Dubai Design Week has selected Cairo as the focus of this year’s Iconic City exhibition, a series of annual exhibitions launched in 2015 that explores the culture and design scene of individual cities within the Middle East.
Cairo Now! A City Incomplete captures for the first time under one roof the Egyptian capital’s current design landscape and celebrates innovation and emerging talent in the fields of product, furniture, graphic and typeface design as well as architecture.
Curated by Cairo-based architect, independent researcher and writer Mohamed Elshahed, more than 65 Egyptian architects, designers, entrepreneurs and graphic artists will contribute to a presentation, inspired by the city’s infamous red brick housing stock that appears in varying stages of completion across the capital.
The theme of incompleteness is a reflection of the city’s status quo: its disjointed transport system, partially restored historic buildings, expansion into the desert with partly realized satellite cities, speculative urbanism where buildings are never fully completed to avoid taxation, and the tendency to leave concrete sticking out of roofs in the hope of adding additional floors in the future.
This theme is extended to the unrealised potential of the city’s current generation of designers.
In addition to the exhibition, Mohamed Elshahed is the curator for the British Museum’s Modern Egypt Project, founder of local architecture and urbanism blog Cairobserver and eponymous magazine in 2011 and teacher of architectural history at the American University in Cairo. On the exhibition, he said: “Cairo Now! sheds light on the city’s emerging designers who, despite the lack of a marketplace or an infrastructure supporting their practices, continue to innovate, to turn the city’s trash into new products and revive fading traditions with a contemporary edge. They always take Cairo with all its flaws as their muse and as the source of their creativity. The city’s zeitgeist is reflected in their often satirical take on the absurdities that make up contemporary Cairo. ”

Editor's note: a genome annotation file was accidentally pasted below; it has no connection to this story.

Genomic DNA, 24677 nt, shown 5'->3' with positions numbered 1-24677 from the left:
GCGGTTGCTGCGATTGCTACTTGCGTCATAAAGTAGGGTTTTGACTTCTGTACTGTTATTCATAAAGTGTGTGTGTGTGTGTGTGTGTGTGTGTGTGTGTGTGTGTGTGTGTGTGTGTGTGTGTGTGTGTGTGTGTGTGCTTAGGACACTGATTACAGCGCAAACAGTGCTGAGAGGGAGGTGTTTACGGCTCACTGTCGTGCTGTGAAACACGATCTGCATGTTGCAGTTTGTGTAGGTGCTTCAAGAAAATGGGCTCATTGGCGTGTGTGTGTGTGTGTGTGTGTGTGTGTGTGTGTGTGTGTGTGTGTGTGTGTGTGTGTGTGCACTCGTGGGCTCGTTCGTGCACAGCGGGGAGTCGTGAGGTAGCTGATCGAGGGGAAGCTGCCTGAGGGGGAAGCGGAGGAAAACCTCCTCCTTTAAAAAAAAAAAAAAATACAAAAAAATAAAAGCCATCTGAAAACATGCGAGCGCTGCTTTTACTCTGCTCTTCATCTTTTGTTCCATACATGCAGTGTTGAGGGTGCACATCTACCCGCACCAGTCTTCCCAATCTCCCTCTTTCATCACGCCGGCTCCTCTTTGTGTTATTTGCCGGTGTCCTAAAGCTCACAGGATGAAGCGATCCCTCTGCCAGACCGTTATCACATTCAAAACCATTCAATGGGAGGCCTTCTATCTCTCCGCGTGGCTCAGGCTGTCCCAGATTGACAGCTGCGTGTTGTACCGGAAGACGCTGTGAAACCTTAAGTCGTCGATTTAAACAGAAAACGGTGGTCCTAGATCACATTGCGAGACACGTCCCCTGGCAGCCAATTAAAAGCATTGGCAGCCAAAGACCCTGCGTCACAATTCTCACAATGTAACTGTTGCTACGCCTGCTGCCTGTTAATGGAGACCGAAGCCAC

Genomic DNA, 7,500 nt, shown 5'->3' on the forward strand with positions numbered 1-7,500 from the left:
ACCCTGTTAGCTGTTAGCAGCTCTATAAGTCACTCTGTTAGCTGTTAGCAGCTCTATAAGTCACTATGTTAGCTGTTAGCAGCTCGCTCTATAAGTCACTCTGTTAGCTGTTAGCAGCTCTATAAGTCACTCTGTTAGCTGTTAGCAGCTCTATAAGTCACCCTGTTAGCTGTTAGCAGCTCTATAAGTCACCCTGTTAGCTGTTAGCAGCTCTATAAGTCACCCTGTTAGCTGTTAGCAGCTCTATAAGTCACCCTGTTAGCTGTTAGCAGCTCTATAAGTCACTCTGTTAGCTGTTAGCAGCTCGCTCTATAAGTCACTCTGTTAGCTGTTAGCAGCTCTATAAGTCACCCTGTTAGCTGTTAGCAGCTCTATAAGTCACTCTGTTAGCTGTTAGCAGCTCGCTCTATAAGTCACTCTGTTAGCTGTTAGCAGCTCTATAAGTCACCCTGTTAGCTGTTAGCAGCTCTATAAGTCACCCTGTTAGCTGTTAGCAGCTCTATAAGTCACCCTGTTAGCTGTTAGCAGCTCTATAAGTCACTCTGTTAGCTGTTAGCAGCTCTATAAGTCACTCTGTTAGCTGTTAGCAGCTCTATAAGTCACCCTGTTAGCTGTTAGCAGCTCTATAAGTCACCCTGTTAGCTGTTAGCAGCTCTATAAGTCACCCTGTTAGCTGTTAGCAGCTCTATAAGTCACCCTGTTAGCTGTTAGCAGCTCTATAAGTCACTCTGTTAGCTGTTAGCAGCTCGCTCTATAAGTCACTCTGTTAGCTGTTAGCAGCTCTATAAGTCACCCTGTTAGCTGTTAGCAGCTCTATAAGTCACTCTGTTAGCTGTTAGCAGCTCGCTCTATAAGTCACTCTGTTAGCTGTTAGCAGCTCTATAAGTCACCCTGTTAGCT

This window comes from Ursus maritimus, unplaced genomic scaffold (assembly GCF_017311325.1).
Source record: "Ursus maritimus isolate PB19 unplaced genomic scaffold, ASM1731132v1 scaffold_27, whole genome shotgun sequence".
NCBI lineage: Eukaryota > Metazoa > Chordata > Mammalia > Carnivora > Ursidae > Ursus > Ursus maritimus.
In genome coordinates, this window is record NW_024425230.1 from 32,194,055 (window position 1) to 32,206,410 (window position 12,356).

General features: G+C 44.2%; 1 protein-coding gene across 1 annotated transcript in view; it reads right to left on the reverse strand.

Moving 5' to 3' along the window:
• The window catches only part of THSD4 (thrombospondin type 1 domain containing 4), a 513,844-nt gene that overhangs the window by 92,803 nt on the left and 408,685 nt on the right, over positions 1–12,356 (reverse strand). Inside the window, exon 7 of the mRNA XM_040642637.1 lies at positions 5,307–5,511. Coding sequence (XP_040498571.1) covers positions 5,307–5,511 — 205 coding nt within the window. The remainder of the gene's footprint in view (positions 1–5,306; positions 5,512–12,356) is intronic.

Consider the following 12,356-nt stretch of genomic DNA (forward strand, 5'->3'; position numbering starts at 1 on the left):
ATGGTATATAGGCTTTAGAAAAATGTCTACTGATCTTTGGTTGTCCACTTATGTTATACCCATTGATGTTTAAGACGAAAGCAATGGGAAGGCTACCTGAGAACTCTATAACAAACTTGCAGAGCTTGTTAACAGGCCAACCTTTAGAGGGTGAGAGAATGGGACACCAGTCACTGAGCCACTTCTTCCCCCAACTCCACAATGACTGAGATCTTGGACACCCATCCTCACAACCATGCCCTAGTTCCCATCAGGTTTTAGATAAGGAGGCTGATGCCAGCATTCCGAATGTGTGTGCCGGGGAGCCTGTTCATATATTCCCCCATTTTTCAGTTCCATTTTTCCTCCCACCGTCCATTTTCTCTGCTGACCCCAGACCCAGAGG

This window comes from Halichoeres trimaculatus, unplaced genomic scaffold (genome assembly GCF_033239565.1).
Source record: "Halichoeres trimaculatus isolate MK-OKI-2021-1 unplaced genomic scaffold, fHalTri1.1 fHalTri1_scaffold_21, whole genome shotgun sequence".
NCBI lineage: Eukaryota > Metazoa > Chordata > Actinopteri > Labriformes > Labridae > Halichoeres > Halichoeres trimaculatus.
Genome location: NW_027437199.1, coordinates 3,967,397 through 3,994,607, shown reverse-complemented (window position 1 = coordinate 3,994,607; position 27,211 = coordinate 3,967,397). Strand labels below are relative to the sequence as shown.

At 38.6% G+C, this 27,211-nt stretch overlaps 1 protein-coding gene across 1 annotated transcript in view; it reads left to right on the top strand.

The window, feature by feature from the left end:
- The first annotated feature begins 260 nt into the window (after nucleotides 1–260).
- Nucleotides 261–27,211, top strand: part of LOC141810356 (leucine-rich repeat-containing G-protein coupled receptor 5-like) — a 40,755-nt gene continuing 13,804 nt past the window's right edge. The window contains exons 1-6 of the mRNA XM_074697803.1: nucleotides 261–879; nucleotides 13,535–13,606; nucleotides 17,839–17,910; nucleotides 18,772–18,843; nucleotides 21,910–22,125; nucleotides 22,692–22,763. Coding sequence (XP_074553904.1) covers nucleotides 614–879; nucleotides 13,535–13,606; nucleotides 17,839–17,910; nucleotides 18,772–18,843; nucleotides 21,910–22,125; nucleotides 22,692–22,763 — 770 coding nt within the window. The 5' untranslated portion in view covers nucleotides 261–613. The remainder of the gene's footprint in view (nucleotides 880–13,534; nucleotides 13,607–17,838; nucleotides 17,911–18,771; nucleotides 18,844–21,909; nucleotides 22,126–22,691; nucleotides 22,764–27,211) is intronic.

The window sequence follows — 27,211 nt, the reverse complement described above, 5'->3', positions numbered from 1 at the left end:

The furniture selected for Cairo Now! references every era of Egyptian history. Pieces by Studio Meem (www.studiomeem.me) reference contemporary Cairene life. Its Off the Gireed collection reinterprets the humble palm fibre crate used to transport chickens, fruit and vegetables. Ahwa Sada tables are inspired by institutional ‘ahwas’ (coffee houses), and the Supernatural-Deliciosa Table by the leaves of common houseplants.
Reform Studio (www.reformstudio.net) showcases Plastex, fabric that’s handmade from plastic bags and recycled cotton with two pieces from its Sixties-inspired Grammy’s Collection and two from its Chaotic Design Collection, which celebrates Egyptians’ ingenuity for upcycling broken street chairs.
Ain Bicycles (www.ainbicycles.com) epitomises Egyptian innovation and resourcefulness. Brightly coloured, single-speed bikes are customised at a workshop that doubles as a cyclists’ community centre, with locally sourced frames and camel leather seats from a tannery near The Pyramids.
Encode Studio (www.encodestudio.net) uses CAD and CAM computer software to create indoor and outdoor furniture inspired by traditional shipbuilding in Alexandria. Its elegant, modular Parallel wall cladding system mimics ripples on water and comes in ten different designs in wood or GRC (glass fibre reinforced cement).
Lighting presented at Cairo Now! ranges from the elegant (Salsabeel Amin’s marble and brass Ore collection and Ultra Design’s 3D Light) to the quirky (Mohamed Nabil Labib’s Lighting Wheel made from discarded bicycle parts and Dina Naguib’s recycled pipes and meat grinders).
The theme of upcycling continues with backpacks, totes, beach bags and passport holders made from plastic bags by Up-fuse (www.up-fuse.com) and everyday objects painted in bright rainbow colours by Medhat Benzoher.
Original, interesting and versatile Arabic fonts are in woefully short supply in the design world. When Mohamed Gaber’s type foundry Kief (kieftype.com) launched Cairo, a new contemporary Arabic/Latin typescript, for free in the spring, it was downloaded almost 14 million times. Cairo Now! curator Elshahed chose to use the font throughout the exhibition and appointed Ahmad Hammoud, who designs his magazine Cairobserver, to produce the exhibition publication.
Maps by Transport for Cairo, Valerie Arif and Ghada Waly demonstrate how clever graphic design can rationalise the city’s chaotic street grid, complex bus system and metro lines, and a series of graphic posters showcase everything from political comment and art exhibitions to the preservation of fonts used on old shop signs in Downtown Cairo.
Three photos as well as an edited video of cutting-edge architect Shahira Fahmy’s abandoned luxury villas overlooking the Pyramids at Giza tie in with the theme of the exhibition. Fahmy was a leading architect in Egypt until her career was cut short when investors pulled out of Egypt following the 2011 uprising, and she has since quit the profession to focus on acting.
Architect Samir El Kordy, who has become renowned for his use of unconventional materials and space solutions, showcases his recently completed Gym House.
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